Dramatic advances in diagnosis, treatment and surgery are improving—and saving—many lives

What You Need to Know

  • 89 percent of women with breast cancer survive for five years or more, thanks to better detection and more personalized therapies
  • Experts now divide breast cancer into three subtypes, and are developing treatments for each type
  • More than half of breast cancer sufferers can skip chemo and radiation and opt for medications with fewer side effects, like tamoxifen

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In the past, breast cancer treatment was "one-size-fits-all" and the therapies were few. More women than necessary underwent radical surgery, radiation and chemotherapy and experienced such side effects as nausea, hair loss, fatigue and chronic arm swelling. "Today we have more sophisticated diagnostic techniques and treatment options," says Wendy Chen, M.D., M.P.H., an oncologist at the Dana-Farber Cancer Institute in Boston. "If you’re diagnosed with breast cancer, you’ll get the treatment that fits you." Here, see how far we’ve come.

The Latest in Breast Cancer Diagnosis

THEN

Mammography and biopsies

NOW

Sophisticated biopsy techniques, digital mammography and genetic tests identify tumors as one of three types (this helps determine your menu of treatments):

  • ER-positive and/or PR-positive Tumors with receptors that attach to hormones estrogen and/or progesterone.
  • HER2-positive Tumors that contain too much of a growth-promoting protein called HER-2.
  • Triple-negative Tumors that test negative for hormone receptors and HER-2.

The Future

Research seeks to identify the characteristics and behavior of genes associated with breast cancer, pinpoint each cancer’s unique "fingerprint" and personalize treatment further. "We are also trying to identify markers in the blood that can tell us whether cancer has traveled beyond the breast," says Vered Stearns, M.D., associate professor of oncology and co-director, Breast Cancer Program, Sidney Kimmel Comprehensive Cancer Center at Johns Hopkins Hospital in Baltimore.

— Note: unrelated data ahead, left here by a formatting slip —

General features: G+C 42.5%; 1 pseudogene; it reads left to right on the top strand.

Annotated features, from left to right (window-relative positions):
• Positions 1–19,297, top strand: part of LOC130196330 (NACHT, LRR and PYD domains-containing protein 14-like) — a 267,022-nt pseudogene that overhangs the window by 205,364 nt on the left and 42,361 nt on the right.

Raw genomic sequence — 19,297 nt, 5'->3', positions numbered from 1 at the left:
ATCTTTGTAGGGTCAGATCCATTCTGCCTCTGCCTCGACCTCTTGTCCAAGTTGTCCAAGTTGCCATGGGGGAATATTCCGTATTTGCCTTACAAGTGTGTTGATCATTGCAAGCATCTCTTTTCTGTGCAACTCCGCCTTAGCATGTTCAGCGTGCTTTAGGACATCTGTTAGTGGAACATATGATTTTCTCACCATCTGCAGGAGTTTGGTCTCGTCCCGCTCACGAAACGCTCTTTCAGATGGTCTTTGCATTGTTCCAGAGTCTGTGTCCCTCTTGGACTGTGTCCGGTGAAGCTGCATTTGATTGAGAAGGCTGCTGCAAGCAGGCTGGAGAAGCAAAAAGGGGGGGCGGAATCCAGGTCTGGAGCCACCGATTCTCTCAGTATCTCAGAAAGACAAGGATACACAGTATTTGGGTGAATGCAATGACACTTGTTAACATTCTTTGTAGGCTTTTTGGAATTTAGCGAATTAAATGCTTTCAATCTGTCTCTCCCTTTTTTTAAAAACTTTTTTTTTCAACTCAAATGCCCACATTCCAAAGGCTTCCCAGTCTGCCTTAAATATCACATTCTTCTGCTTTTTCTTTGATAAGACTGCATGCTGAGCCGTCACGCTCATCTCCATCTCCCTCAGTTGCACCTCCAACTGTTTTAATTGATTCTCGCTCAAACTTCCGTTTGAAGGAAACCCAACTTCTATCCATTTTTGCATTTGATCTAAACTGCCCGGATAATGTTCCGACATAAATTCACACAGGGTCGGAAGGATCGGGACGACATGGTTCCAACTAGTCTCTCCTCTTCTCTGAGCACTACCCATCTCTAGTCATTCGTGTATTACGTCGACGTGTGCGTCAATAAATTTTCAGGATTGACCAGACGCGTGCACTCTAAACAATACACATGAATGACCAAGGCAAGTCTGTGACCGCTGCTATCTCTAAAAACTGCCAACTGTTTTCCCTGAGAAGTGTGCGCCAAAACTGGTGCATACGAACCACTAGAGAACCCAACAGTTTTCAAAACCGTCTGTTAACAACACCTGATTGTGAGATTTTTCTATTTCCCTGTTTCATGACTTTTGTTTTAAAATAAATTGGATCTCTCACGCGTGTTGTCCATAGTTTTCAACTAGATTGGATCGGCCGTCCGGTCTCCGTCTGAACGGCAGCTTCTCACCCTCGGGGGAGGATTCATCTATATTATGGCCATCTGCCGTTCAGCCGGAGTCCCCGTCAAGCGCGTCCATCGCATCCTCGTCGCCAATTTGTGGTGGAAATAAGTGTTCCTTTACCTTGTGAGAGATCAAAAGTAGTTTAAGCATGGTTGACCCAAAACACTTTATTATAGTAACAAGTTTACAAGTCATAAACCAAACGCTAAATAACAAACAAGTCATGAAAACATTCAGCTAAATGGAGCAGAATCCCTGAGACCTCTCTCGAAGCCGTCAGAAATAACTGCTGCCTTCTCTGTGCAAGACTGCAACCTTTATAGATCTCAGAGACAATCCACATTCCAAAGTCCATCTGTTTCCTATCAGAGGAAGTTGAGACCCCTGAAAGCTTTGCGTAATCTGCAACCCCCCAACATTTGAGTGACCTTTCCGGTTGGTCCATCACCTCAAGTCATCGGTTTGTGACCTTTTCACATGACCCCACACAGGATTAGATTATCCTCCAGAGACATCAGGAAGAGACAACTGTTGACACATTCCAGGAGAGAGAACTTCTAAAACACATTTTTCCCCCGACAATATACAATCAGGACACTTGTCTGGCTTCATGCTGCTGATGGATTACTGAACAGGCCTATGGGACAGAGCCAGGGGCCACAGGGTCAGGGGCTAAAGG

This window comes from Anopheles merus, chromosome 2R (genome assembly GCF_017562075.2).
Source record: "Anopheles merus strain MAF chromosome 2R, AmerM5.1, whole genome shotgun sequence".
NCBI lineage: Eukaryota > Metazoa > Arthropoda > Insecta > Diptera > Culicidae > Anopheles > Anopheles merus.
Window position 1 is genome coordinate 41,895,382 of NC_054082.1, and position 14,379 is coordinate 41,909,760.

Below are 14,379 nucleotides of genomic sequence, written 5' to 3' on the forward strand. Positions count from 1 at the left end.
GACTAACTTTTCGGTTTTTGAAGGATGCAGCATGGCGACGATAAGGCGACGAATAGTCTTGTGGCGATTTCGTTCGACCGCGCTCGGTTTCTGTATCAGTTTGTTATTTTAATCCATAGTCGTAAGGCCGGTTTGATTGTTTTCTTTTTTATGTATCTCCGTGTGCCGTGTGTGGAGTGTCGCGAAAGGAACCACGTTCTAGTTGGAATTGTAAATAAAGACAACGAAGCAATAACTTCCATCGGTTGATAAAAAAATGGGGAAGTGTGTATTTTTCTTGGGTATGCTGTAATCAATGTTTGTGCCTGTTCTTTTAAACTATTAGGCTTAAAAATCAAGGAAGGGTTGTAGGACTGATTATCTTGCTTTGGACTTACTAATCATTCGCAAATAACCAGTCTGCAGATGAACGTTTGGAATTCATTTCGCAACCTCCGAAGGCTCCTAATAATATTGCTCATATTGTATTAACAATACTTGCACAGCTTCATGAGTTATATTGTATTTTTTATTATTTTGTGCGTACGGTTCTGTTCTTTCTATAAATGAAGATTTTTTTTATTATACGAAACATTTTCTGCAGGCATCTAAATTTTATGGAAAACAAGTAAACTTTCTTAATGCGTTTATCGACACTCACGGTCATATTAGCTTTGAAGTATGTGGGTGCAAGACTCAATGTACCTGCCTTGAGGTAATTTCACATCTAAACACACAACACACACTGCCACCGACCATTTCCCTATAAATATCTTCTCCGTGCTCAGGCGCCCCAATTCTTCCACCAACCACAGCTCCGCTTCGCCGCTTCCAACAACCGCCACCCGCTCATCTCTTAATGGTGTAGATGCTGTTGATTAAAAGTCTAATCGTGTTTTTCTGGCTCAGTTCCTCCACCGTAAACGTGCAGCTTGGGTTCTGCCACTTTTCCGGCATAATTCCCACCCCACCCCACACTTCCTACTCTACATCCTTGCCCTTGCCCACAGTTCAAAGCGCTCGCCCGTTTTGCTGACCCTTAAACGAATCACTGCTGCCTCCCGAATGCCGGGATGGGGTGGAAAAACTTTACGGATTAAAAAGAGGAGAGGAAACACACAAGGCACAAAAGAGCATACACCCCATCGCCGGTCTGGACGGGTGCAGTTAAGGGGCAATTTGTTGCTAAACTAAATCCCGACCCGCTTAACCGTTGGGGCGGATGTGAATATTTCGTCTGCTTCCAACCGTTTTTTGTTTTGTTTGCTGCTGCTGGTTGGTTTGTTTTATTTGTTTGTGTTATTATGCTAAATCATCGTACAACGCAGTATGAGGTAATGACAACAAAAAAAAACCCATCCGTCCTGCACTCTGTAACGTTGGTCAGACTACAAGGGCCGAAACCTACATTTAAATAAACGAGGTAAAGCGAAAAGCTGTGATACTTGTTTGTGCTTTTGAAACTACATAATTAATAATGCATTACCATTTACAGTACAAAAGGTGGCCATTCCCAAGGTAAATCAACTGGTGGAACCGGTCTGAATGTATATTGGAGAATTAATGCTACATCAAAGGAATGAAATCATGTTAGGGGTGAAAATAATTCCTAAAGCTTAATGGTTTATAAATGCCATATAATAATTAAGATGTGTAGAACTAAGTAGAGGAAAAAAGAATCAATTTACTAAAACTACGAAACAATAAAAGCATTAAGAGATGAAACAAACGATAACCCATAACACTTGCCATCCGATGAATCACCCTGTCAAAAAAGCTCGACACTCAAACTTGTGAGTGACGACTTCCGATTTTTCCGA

Breast Cancer Treatment Advances

THEN

Overkill in use of radiation and chemotherapy, both of which have potentially serious side effects.

NOW

Identification of three breast cancer subtypes and the advent of medications for each subtype have shown chemotherapy is not always indicated. More than half of U.S. women with breast cancer have estrogen-receptor-positive tumors that have not spread to the lymph nodes.

These can often be treated with oral hormonal therapies, such as tamoxifen (Nolvadex and others). Women with HER-2 positive tumors can be treated with trastuzumab (Herceptin). The side effects of these newer drugs are generally more easily tolerated than those of chemotherapy.

For women who can benefit from chemotherapy, there are many more options along with new add-on medications that can help prevent side effects such as nausea and vomiting.

On the radiation front, some women with early-stage cancers may be candidates for a three-week course instead of the standard six-week course. Women with stage 1 or stage 2 tumors no bigger than three centimeters may qualify for a targeted type of radiation, MammoSite. This pinpoints the area in which cancer is most likely to recur while sparing surrounding tissue.